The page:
It gets bet­ter

The Walrus - - LETTERS -

In their ar­ti­cle, Robert Maun­der and Jonathan Hunter high­light how trau­matic events from our child­hood can in­flu­ence our be­hav­iour and health as adults (“How Child­hood Trauma Can Lead to Chronic Ill­ness,” the­wal­rus.ca). These find­ings may help us un­der­stand the roots of men­tal ill­ness and the per­pet­u­a­tion of trans­gen­er­a­tional vi­o­lence. But the re­la­tion­ship be­tween child­hood and adult­hood is far more com­pli­cated than sim­ple cause and ef­fect.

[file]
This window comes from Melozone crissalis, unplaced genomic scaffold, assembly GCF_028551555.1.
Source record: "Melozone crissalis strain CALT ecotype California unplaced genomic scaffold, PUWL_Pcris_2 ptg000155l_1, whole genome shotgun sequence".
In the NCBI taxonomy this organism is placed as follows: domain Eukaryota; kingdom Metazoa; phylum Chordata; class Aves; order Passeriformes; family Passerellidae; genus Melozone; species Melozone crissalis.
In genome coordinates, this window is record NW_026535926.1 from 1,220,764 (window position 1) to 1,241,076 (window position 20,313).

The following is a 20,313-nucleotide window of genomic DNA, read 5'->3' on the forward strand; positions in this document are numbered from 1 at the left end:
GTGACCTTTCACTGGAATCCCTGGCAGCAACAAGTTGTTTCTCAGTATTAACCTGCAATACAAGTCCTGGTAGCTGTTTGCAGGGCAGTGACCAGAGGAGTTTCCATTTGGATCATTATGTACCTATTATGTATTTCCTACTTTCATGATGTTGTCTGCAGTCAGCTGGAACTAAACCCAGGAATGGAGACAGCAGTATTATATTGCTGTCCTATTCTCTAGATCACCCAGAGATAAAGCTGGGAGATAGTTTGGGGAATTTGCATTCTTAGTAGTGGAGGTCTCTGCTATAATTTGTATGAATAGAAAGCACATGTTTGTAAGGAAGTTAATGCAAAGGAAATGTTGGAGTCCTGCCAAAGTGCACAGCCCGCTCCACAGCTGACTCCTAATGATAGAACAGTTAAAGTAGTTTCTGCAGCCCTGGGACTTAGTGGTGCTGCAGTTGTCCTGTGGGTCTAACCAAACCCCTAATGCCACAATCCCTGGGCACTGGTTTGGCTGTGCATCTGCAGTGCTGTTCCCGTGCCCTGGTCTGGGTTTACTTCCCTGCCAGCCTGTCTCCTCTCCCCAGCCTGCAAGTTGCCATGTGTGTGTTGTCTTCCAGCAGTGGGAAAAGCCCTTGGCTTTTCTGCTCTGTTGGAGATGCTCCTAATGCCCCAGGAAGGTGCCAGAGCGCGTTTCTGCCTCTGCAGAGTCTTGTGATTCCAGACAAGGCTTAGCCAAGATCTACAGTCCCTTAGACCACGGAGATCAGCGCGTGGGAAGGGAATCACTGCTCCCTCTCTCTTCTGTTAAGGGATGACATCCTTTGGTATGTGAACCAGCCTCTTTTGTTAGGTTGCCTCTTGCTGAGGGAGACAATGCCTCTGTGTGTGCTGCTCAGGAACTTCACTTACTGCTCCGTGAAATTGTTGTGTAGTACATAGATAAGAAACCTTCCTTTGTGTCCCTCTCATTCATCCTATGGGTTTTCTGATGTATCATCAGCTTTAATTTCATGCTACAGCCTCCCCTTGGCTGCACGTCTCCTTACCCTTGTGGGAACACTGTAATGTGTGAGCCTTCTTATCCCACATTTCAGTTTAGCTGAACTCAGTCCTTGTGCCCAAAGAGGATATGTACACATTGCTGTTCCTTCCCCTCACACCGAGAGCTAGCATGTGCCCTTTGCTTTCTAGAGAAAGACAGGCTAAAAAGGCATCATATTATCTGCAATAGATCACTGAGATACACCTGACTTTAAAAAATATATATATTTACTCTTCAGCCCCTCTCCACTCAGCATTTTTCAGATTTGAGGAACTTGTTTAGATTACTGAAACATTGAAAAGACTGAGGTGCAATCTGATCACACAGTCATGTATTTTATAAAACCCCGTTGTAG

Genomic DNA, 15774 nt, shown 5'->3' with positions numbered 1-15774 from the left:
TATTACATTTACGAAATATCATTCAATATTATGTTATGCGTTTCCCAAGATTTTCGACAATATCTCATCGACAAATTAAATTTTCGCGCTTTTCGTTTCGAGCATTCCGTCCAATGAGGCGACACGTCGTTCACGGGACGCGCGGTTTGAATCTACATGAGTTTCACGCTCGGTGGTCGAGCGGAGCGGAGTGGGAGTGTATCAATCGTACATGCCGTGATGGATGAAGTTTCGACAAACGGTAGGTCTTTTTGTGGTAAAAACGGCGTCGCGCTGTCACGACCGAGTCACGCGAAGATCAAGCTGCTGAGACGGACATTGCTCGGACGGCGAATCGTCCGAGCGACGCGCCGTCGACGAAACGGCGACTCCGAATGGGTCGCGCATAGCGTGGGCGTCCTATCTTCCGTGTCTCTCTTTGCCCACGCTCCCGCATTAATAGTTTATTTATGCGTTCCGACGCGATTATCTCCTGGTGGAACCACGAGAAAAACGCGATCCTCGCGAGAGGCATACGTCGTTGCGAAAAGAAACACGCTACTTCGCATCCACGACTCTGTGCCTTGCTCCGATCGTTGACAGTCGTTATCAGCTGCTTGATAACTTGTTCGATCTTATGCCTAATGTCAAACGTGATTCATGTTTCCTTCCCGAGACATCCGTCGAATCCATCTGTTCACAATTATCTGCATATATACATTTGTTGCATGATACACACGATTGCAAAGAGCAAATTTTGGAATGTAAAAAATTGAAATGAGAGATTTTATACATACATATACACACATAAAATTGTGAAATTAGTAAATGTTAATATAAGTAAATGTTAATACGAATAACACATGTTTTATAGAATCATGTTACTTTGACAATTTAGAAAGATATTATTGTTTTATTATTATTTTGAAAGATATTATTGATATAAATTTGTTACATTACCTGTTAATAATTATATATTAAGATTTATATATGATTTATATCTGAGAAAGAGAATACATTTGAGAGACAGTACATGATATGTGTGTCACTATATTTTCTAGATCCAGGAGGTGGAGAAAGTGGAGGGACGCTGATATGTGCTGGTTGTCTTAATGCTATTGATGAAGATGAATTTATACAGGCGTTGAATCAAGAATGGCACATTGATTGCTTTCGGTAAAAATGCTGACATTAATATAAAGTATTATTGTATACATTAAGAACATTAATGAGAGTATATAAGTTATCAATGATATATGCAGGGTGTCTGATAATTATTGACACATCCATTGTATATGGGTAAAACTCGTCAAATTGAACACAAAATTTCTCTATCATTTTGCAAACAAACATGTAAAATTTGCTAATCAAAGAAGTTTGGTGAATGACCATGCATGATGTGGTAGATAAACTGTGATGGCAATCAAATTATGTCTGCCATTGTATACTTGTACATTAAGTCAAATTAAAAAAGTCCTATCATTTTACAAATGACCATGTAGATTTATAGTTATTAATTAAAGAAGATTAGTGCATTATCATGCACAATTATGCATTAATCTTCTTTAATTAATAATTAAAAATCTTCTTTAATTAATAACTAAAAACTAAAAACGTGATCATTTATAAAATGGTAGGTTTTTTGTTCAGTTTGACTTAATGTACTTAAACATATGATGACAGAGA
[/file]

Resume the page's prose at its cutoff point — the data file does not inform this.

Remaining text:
Without be­lit­tling the suf­fer­ing that peo­ple ex­pe­ri­ence — or dis­miss­ing the au­thors’ at­tempts to ef­fect change — I would ar­gue that many in­di­vid­u­als are able to trans­form the neg­a­tive ef­fects of their past into health­ier and less vi­o­lent fu­tures. It would be fa­tal­is­tic to be­lieve that we live only in a domino pat­tern. An­drew El­liot Apong

Mis­sis­sauga, ON

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